At What Age Can Kids Sit in the Front Seat of a Car In Florida?

Parenting involves a pretty steep learning curve, with basics like feeding, grooming, sleep schedule management, and potty training dominating the early years. Once your kids reach school age, you might feel like you can breathe a sigh of relief. However, there are still a few safety concerns you’ll need to address.

For instance, when is it safe for your child to sit in the front seat of the car? This is an important question to address because of potential hazards related to passenger airbags. Airbags for both drivers and front-seat passengers became mandatory for all vehicles released in the 1999 model year and after.

While airbags are designed to save lives when a car accident occurs, they are not meant to accommodate the amount of space a rear-facing child seat occupies. When an airbag deploys and hits a car seat, it will essentially make contact at the back of your child’s head, causing potentially fatal harm.

Even children who are large enough to be out of car seats and boosters may not yet be tall enough to benefit from an airbag inflating. This is why the American Academy of Pediatrics (AAP) recommends that children under age 13 always be placed in the back seat, whether they’re in a car seat, a booster seat, or a seat belt.

Laws differ by state. In Florida, children may move to the front seat of the car when they reach the age of 13. Here’s what all parents should know about Florida’s laws regarding safe car travel for children.

Safety at Every Age

In 2022, there were nearly 400,000 motor vehicle crashes reported in the State of Florida, with over 15,000 occurring in Pinellas County. Whether they stemmed from DUI, distracted driving, or other causes, these accidents resulted in over 3,600 deaths statewide — 85 of which were child fatalities. The best way to prevent such incidents is by following child car seat laws.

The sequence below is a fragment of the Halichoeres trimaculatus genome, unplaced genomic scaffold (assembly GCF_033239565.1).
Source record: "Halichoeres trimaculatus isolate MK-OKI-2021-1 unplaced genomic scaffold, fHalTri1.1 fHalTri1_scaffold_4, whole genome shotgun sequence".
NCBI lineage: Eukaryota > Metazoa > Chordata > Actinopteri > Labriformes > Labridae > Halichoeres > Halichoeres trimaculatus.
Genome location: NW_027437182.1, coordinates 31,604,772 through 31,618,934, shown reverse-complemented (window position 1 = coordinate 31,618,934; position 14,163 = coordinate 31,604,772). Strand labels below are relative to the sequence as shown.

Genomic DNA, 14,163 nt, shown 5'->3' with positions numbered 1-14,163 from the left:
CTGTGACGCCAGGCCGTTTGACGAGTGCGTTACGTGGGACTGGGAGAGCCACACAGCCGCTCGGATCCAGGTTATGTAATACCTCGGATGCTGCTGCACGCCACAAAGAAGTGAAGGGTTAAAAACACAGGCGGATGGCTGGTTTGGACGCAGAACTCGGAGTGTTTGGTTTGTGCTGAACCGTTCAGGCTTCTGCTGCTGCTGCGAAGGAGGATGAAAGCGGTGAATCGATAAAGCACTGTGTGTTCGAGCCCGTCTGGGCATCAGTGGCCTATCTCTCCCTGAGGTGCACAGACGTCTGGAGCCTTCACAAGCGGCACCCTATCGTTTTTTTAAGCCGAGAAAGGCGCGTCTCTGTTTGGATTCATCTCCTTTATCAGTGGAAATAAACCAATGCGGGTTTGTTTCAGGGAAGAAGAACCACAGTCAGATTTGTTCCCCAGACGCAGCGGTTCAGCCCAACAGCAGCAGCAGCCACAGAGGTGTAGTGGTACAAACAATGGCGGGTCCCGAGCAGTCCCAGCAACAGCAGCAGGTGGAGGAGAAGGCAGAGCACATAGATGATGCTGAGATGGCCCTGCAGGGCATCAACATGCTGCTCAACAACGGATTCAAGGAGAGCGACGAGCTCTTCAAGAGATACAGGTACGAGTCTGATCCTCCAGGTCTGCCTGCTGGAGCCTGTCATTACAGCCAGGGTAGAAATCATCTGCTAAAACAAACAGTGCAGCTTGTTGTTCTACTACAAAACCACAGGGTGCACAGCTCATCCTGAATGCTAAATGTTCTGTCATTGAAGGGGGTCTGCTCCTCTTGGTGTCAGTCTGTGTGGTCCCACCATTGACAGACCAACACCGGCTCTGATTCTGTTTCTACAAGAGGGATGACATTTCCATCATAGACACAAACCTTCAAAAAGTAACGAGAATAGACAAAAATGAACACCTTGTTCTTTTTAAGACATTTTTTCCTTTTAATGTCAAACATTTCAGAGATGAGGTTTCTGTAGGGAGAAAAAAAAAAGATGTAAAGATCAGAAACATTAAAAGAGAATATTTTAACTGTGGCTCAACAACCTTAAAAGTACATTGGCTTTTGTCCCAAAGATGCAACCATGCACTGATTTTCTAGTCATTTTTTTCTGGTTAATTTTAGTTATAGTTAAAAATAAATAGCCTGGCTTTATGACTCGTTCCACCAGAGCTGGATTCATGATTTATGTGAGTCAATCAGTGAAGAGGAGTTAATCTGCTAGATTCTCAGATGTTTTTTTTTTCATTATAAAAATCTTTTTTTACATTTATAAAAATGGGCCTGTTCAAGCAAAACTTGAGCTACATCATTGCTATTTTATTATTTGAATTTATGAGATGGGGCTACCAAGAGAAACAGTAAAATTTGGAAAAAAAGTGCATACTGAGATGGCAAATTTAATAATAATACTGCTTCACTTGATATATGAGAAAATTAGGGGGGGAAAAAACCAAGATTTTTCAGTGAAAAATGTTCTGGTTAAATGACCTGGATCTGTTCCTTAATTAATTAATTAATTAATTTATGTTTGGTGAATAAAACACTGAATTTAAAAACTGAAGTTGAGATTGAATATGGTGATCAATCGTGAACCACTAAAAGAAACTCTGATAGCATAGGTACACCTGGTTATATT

Birth to 12 Months

Infants up to 12 months of age or 20 pounds must be properly secured in a rear-facing car seat in the back seat of the vehicle.

Age 1–5 Years

When children exceed the height and weight requirements for a rear-facing car seat, they may be moved to a front-facing car seat placed in the back seat of the car. Toddlers must be over the age of 1 and over 20 pounds before they can switch to a front-facing seat. You must continue to secure them in a suitable front-facing car seat up to age 5 and a weight of 40 pounds.

Age 5–6 Years

Children aged 5 to 6 years weighing at least 40 pounds and up to a height of 4 feet, 9 inches may switch to a booster seat in the back seat of the car. Again, you should always follow the height and weight recommendations of your car seat or booster.

Age 6–12 Years

Children over the age of 6 and taller than 4 feet, 9 inches, may be secured with a seat belt only in the back seat of a car. However, the lap belt must be snug across the thighs (not the stomach), and the shoulder belt must fit securely across the chest and shoulder (not the neck or face). Children aged 13 and over are legally allowed to ride in the front seat of the car.

Follow Florida Law To Stay Safe on the Road

The best way to avoid child injuries and fatalities in the event of a car accident is by following all laws related to car seats, booster seats, and seat belts. In addition, you should never allow kids to sit in the front seat before they’re ready.

Contact the Pinellas County Car Accident Law Firm Of Perenich, Caulfield, Avril & Noyes Personal Injury Lawyers for Help

For more information, please contact the Clearwater and St. Petersburg car accident law firm of Perenich, Caulfield, Avril & Noyes Personal Injury Lawyers at the nearest location to schedule a free consultation today.

We serve in Pinellas County and its surrounding areas:

Perenich, Caulfield, Avril & Noyes Personal Injury Lawyers – Clearwater
1875 N Belcher Rd. STE 201,
Clearwater, FL 33765,
United States
(727) 796-8282

Perenich, Caulfield, Avril & Noyes Personal Injury Lawyers – St. Petersburg
2560 1st Ave S,
St. Petersburg, FL 33712,
United States
(727) 349-1728